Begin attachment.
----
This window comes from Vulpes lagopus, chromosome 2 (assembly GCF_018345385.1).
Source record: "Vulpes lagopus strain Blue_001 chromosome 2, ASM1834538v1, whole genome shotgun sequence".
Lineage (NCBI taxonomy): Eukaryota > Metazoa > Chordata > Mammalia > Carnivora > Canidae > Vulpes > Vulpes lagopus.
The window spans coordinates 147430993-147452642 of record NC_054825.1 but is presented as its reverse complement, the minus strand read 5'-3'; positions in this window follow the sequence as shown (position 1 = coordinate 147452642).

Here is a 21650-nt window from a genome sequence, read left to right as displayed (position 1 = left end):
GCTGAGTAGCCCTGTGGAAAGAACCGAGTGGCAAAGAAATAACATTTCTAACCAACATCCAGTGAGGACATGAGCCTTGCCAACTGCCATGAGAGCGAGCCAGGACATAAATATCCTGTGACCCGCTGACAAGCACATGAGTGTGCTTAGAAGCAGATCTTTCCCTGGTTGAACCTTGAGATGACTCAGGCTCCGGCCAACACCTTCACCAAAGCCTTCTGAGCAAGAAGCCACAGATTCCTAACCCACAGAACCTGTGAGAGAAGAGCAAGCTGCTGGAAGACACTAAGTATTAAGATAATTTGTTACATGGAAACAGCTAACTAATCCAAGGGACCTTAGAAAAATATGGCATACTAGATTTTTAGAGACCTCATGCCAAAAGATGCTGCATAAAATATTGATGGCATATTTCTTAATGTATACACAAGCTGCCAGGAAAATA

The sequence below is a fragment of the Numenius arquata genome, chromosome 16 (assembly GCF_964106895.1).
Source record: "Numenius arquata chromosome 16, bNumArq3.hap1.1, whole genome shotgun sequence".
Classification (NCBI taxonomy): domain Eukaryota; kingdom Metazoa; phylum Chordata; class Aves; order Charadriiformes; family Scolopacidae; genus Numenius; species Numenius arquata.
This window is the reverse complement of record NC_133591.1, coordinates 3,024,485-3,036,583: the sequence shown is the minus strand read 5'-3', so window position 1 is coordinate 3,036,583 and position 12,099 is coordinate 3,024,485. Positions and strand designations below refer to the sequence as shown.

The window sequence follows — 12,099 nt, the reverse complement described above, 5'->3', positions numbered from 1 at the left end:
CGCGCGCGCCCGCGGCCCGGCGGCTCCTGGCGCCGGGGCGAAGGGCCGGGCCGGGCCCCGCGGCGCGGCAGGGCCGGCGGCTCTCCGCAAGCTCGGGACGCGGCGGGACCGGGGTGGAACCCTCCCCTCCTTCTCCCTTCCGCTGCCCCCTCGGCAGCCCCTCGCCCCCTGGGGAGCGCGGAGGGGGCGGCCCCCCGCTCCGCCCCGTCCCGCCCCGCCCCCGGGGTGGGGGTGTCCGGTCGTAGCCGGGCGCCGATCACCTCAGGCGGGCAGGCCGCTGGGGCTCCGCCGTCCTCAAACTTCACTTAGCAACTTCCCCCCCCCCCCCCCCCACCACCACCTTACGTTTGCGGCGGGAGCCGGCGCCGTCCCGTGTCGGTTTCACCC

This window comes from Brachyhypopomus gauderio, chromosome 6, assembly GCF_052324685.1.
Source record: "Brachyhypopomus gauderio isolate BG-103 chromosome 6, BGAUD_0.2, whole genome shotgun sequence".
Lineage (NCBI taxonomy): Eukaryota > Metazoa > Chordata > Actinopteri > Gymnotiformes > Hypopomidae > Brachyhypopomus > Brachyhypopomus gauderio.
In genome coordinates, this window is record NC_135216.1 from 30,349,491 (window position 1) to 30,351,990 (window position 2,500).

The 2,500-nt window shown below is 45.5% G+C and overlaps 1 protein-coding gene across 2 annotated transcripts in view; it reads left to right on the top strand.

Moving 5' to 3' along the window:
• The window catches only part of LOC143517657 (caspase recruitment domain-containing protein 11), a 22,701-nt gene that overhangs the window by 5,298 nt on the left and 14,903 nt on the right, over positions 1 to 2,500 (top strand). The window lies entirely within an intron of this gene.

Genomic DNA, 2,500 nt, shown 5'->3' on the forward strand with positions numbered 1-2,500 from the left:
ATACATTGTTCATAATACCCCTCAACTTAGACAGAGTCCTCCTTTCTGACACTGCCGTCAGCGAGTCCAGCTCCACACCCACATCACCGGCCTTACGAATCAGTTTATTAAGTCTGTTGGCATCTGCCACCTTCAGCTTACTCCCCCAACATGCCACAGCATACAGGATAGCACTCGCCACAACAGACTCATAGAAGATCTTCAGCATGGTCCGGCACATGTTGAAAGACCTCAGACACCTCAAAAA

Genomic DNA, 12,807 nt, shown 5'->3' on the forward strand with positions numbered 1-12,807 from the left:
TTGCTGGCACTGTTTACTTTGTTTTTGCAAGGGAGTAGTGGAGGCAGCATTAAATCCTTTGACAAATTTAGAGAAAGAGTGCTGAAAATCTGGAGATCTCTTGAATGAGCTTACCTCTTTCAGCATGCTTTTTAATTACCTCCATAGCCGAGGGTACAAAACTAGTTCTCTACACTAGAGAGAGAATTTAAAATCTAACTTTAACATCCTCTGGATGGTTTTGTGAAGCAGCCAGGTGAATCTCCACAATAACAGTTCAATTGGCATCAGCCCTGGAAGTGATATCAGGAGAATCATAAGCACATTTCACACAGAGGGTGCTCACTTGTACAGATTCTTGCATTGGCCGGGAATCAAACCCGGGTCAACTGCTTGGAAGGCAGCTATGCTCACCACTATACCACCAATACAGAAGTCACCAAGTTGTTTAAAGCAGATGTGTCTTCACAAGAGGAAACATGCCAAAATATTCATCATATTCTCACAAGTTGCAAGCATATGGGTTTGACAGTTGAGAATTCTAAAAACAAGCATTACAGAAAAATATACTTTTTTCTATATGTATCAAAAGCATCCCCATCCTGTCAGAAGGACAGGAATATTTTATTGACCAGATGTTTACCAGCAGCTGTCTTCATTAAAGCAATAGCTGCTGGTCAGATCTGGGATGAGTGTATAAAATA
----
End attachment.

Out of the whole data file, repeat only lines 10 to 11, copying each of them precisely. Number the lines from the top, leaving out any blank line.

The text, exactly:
This window is the reverse complement of record NC_133591.1, coordinates 3,024,485-3,036,583: the sequence shown is the minus strand read 5'-3', so window position 1 is coordinate 3,036,583 and position 12,099 is coordinate 3,024,485. Positions and strand designations below refer to the sequence as shown.

The window sequence follows — 12,099 nt, the reverse complement described above, 5'->3', positions numbered from 1 at the left end: